Read the paper: Gaughran, A., MacWhite, T., Mullen, E., Maher, P., Kelly, D. J., Good, M. & Marples, N. M. Dispersal patterns in a medium-density Irish badger population: Implications for understanding the dynamics of tuberculosis transmission (open access) Ecology and Evolution. DOI: 10.1002/ece3.5753


European funding lifeline for wildcats in Scotland – RZSS

Wildcats in Scotland have been handed a vital lifeline, with European funding secured to deliver a Saving Wildcats (#SWAforLIFE) recovery project that includes the development of the UK’s first wildcat reintroduction centre.

Image: JP Pope (RZSS)Image: JP Pope (RZSS)

Situated at the Royal Zoological Society of Scotland’s Highland Wildlife Park near Aviemore, the centre will provide facilities for breeding, veterinary care, remote monitoring and training, with wildcats potentially being released into Cairngorms National Park.

A report published in February by the International Union for Conservation of Nature’s Cat Specialist Group concluded there is no longer a viable wildcat population living wild in Scotland, with hybridisation with domestic and feral cats the major threat to their survival. This means the extinction of the species is highly likely without wildcat releases.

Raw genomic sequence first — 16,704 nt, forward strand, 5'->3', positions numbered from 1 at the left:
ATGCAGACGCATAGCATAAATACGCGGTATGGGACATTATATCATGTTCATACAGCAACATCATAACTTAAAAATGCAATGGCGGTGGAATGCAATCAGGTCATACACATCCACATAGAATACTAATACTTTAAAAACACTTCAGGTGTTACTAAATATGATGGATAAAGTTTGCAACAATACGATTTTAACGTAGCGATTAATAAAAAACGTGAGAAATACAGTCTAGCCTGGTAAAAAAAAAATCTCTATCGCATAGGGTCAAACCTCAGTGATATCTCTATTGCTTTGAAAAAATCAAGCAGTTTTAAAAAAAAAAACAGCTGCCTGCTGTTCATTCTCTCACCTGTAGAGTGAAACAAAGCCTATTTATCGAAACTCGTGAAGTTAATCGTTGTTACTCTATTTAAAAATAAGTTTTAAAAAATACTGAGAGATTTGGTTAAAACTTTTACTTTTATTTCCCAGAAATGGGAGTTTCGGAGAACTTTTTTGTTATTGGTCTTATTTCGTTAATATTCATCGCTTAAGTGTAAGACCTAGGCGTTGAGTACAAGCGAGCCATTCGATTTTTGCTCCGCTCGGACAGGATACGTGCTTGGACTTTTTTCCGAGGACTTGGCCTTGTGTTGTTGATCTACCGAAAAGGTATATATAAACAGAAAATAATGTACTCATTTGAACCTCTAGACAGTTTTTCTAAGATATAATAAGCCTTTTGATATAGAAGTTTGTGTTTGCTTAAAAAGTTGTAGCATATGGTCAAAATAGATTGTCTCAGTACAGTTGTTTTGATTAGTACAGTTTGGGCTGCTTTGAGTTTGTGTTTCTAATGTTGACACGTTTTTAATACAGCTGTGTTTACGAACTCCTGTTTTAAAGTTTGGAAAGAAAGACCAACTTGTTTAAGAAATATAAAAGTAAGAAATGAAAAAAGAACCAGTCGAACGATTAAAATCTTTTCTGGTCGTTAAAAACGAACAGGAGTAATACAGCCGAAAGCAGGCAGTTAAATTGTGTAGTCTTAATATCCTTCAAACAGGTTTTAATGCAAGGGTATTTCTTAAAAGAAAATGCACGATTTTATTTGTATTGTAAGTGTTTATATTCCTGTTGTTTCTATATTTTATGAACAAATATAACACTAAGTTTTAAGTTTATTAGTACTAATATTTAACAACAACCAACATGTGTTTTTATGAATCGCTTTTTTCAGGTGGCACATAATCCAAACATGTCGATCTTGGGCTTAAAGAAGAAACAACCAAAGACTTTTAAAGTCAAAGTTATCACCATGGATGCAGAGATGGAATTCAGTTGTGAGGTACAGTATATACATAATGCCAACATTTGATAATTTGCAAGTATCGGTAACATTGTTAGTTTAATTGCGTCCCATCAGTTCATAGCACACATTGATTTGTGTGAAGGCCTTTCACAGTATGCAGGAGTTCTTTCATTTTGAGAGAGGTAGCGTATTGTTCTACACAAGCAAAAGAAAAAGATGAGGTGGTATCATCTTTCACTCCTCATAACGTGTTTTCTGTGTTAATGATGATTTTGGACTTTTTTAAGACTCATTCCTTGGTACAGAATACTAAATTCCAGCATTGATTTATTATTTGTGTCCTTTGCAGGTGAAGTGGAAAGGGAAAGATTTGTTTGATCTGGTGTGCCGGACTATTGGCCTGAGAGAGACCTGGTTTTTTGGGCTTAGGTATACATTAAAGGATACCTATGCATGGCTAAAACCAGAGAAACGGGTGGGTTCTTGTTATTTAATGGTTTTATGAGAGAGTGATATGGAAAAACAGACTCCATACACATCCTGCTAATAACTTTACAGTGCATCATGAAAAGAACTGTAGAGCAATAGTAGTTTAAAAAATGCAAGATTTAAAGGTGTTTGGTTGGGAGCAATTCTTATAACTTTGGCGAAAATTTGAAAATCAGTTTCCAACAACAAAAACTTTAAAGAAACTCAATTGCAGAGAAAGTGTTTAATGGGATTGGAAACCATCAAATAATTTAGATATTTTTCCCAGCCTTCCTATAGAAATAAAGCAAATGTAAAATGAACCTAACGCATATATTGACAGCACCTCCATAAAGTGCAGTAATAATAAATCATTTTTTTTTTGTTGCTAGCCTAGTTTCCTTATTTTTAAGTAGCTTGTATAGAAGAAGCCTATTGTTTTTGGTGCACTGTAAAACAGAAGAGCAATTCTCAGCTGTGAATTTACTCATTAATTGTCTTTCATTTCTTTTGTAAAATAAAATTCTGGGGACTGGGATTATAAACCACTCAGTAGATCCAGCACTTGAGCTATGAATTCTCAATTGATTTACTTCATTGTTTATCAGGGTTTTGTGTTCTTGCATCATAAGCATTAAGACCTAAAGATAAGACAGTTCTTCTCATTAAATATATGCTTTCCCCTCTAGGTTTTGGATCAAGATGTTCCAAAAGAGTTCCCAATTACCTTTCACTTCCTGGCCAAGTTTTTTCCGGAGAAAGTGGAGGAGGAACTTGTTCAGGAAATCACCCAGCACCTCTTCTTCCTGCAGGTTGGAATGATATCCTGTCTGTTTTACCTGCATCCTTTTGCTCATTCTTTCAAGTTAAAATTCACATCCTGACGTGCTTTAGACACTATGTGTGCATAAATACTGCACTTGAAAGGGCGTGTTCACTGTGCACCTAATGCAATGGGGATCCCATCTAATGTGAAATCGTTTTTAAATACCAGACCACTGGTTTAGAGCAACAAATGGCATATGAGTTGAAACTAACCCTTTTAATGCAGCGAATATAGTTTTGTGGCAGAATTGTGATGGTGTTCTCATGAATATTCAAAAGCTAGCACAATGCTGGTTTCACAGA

Over the next six years, RZSS will lead the Saving Wildcats project which will build on the work of the Scottish Wildcat Action partnership, supported by a £3.2 million EU LIFE grant and co-funding from the Garfield Western Foundation, the National Trust for Scotland, the People’s Trust for Endangered Species and the European Nature Trust.

The wildlife conservation charity will work with Scottish Natural Heritage, the Cairngorms National Park Authority, Forestry and Land Scotland, as well as European partners Norden’s Ark from Sweden and Spain’s Junta De Andalucía, which have led the successful recovery of the Iberian lynx. The plan is to release the first wildcats in 2022, with potential locations being explored in the Cairngorms.


New report shows nature-friendly hill farms can be more profitable – The Wildlife Trusts

A new report into the unique challenges upland farmers face shows that focusing on margin over volume could help farmers weather formidable trading conditions, and political uncertainty.

The report’s authors call on the future government to support hill farmers with business advice packages and to offer greater stability through payments which recognise their role as guardians of nature and the environment.